• The White Tank Mountain Regional Park is located about 30 miles Northeast of Phoenix in Waddell, AZ. 
    • 20304 W. White Tank Mountain Road
      Waddell, AZ 85355
    • Park Hours: Sun-Thu: 6 am – 8 pm, Fri-Sat: 6 am – 10 pm
    • Park Entry Fee: $6/vehicle for day use
  • Strollers: While it wouldn’t be my first choice for transporting little ones, it is possible and doable on the Waterfall Trail.  We saw a family navigating with a regular stroller just fine.
  • We really didn’t need water or snacks for such a short hike given the weather conditions, but on a regular hot, sunny Arizona day, you’ll want plenty of water to keep you hydrated.

Where have you hiked in Arizona? Tell us about your experience!

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Box Canyon White Tank Mountains

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16 thoughts on “A Rare Waterfall Viewing in Arizona’s White Tank Mountains

    • Thank you! Yes, it’s amazing how much beauty and nature is surrounding Phoenix, and it’s nice to have the contrast of landscape to our usual Western Washington. We have so many ideas for our next visit to “Gramma’s”.

  1. The cooler temperatures would be perfect for hiking. It is always nice when it rains where it is usually parched for it. I don’t think I have ever seen white granite. Glad your stay wasn’t a washout and thank goodness for Grandma. I love the road photo with cactus. It sets the scene well.

    • Yes, we felt very lucky actually (despite being bummed about the rain) that we could hike in such comfortable conditions. “…thank goodness for Grandma”—You said it! A whole different experience with an extra set of hands with us! I wish we lived closer. Thanks for stopping by the blog & for your comment!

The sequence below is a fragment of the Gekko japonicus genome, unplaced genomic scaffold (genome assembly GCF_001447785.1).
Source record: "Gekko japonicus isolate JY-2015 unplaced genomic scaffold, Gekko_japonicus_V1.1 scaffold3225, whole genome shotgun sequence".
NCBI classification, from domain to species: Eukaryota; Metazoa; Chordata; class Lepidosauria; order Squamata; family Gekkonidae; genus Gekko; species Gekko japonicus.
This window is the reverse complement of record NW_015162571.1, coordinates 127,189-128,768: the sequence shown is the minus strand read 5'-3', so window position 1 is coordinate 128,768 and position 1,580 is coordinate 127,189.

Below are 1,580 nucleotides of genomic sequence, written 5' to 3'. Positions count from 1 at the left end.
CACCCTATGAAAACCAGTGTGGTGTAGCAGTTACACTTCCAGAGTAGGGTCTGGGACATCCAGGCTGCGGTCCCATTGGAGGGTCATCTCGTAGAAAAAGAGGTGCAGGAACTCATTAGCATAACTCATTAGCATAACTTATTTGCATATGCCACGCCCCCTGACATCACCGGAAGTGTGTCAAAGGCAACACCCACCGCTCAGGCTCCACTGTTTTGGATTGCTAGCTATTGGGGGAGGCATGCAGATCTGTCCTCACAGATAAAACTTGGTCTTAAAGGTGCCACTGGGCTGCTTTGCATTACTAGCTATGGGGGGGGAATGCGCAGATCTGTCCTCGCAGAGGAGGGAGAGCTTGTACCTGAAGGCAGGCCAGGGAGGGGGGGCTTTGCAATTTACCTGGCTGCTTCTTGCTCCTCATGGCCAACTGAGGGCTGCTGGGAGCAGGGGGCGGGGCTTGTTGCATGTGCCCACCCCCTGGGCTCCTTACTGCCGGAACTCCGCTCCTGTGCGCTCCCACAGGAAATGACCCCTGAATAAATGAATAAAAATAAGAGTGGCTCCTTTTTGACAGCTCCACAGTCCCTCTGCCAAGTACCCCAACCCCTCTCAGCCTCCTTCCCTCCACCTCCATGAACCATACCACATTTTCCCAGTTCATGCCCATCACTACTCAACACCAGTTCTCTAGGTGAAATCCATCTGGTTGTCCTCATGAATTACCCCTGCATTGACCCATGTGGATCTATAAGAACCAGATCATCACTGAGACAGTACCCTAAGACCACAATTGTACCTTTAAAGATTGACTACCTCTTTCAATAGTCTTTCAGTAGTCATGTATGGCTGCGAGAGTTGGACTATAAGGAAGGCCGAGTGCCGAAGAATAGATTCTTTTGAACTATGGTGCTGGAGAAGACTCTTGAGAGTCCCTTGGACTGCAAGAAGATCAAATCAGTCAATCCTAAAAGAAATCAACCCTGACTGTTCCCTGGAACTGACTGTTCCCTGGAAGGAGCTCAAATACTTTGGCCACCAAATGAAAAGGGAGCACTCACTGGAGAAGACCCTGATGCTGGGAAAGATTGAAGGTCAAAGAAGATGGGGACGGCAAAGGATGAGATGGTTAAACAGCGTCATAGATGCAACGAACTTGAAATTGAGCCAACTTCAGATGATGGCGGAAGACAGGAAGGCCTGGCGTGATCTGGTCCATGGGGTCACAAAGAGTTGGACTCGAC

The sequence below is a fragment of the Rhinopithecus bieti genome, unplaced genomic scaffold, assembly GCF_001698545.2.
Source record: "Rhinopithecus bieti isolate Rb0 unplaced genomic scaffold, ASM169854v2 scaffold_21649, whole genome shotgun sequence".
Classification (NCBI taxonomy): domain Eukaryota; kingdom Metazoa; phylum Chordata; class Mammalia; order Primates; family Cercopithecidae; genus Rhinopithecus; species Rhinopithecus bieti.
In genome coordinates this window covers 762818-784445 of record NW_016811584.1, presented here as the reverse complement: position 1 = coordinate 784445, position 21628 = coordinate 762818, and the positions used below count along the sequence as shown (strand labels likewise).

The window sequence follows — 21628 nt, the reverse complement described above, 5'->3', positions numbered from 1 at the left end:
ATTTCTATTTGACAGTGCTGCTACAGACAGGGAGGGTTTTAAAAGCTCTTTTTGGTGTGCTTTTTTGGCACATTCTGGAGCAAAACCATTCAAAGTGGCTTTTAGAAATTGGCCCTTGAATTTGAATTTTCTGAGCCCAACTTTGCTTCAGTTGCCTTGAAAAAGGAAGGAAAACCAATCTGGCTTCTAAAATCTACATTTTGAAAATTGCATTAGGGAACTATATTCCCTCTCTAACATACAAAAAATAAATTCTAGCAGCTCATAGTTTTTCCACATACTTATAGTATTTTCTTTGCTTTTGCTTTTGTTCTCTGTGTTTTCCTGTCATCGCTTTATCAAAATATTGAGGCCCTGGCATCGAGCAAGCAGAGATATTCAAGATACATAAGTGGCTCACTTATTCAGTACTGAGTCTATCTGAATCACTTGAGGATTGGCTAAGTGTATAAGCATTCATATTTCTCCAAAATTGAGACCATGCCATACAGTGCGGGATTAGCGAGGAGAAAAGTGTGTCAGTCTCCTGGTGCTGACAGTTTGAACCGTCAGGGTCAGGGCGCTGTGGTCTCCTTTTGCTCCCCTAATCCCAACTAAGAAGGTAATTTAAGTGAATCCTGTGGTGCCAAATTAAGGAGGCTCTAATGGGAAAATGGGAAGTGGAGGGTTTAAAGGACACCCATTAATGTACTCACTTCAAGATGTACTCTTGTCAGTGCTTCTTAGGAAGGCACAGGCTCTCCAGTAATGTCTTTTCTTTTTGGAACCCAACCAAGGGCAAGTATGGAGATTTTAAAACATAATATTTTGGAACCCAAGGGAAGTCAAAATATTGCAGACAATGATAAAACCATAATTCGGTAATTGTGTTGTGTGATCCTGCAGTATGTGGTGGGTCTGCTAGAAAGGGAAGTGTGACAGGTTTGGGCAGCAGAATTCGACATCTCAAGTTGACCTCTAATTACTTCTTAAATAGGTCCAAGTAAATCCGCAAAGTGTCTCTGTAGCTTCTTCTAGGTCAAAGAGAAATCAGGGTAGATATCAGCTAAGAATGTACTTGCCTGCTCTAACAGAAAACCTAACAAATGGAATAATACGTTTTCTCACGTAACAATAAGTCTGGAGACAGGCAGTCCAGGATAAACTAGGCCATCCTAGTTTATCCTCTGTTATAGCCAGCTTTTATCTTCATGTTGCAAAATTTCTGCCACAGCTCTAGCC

• Yes, you really wouldn’t expect that, and we certainly didn’t expect to have rain during our visit. August…ugg! I don’t know how my mother-in-law does it! I guess that’s when she comes to visit us in Seattle when the weather is perfect!

    • Yes, it’s a great hike, and a beautiful park! I hope to explore it much more when we visit again. Nice to have a place & someone to visit in Scottsdale–we didn’t stop there this time, though we caught a Spring Training game there during our visit last year.
      I will definitely look into the Apache Trail–thanks so much for your suggestion. Have you hiked camelback?

    • The petroglyphs were fascinating to me…so amazing to think they are hundreds and hundreds of years old & still visible. Yes, I definitely wanted you readers to know that we like to get out and be adventurous when our boy, but we’re not too crazy! Again, thank goodness for Grandma 🙂 Thanks for stopping by & for your comment!

  2. I guess the upside of not having great weather is being able to actually see the waterfall! I’m quite surprised to actually see white granite in Arizona – the parts of the state that I have seen are all so red! Would love to see the petroglyphs – fascinating!!

  3. Pingback: Arizona’s White Tank Mountains: A Lesson in Native Cacti | Wild Tales of...

  4. Pingback: Phoenix, AZ Rainy Day Adventure: Wildlife World Zoo and Aquarium | Wild Tales of...